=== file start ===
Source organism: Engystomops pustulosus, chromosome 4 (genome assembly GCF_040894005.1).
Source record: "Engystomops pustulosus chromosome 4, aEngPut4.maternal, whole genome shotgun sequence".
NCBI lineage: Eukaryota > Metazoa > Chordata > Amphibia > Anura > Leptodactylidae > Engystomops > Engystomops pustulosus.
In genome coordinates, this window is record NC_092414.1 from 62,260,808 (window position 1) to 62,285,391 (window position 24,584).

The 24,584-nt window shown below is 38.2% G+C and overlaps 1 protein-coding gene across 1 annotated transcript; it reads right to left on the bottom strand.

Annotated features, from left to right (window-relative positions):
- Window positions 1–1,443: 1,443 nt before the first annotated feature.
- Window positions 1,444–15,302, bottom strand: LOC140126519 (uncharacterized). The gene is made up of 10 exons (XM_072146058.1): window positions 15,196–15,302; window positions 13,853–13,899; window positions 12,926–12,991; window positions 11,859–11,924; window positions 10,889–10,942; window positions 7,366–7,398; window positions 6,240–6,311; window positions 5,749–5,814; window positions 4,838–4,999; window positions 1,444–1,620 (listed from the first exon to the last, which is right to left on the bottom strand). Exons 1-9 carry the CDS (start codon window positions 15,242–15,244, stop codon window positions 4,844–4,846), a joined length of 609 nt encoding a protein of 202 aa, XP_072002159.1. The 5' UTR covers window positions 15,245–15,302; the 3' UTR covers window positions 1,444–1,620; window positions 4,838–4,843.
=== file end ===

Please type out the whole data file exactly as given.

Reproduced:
Source organism: Engystomops pustulosus, chromosome 4 (genome assembly GCF_040894005.1).
Source record: "Engystomops pustulosus chromosome 4, aEngPut4.maternal, whole genome shotgun sequence".
NCBI lineage: Eukaryota > Metazoa > Chordata > Amphibia > Anura > Leptodactylidae > Engystomops > Engystomops pustulosus.
In genome coordinates, this window is record NC_092414.1 from 62,260,808 (window position 1) to 62,285,391 (window position 24,584).

The 24,584-nt window shown below is 38.2% G+C and overlaps 1 protein-coding gene across 1 annotated transcript; it reads right to left on the bottom strand.

Annotated features, from left to right (window-relative positions):
- Window positions 1–1,443: 1,443 nt before the first annotated feature.
- Window positions 1,444–15,302, bottom strand: LOC140126519 (uncharacterized). The gene is made up of 10 exons (XM_072146058.1): window positions 15,196–15,302; window positions 13,853–13,899; window positions 12,926–12,991; window positions 11,859–11,924; window positions 10,889–10,942; window positions 7,366–7,398; window positions 6,240–6,311; window positions 5,749–5,814; window positions 4,838–4,999; window positions 1,444–1,620 (listed from the first exon to the last, which is right to left on the bottom strand). Exons 1-9 carry the CDS (start codon window positions 15,242–15,244, stop codon window positions 4,844–4,846), a joined length of 609 nt encoding a protein of 202 aa, XP_072002159.1. The 5' UTR covers window positions 15,245–15,302; the 3' UTR covers window positions 1,444–1,620; window positions 4,838–4,843.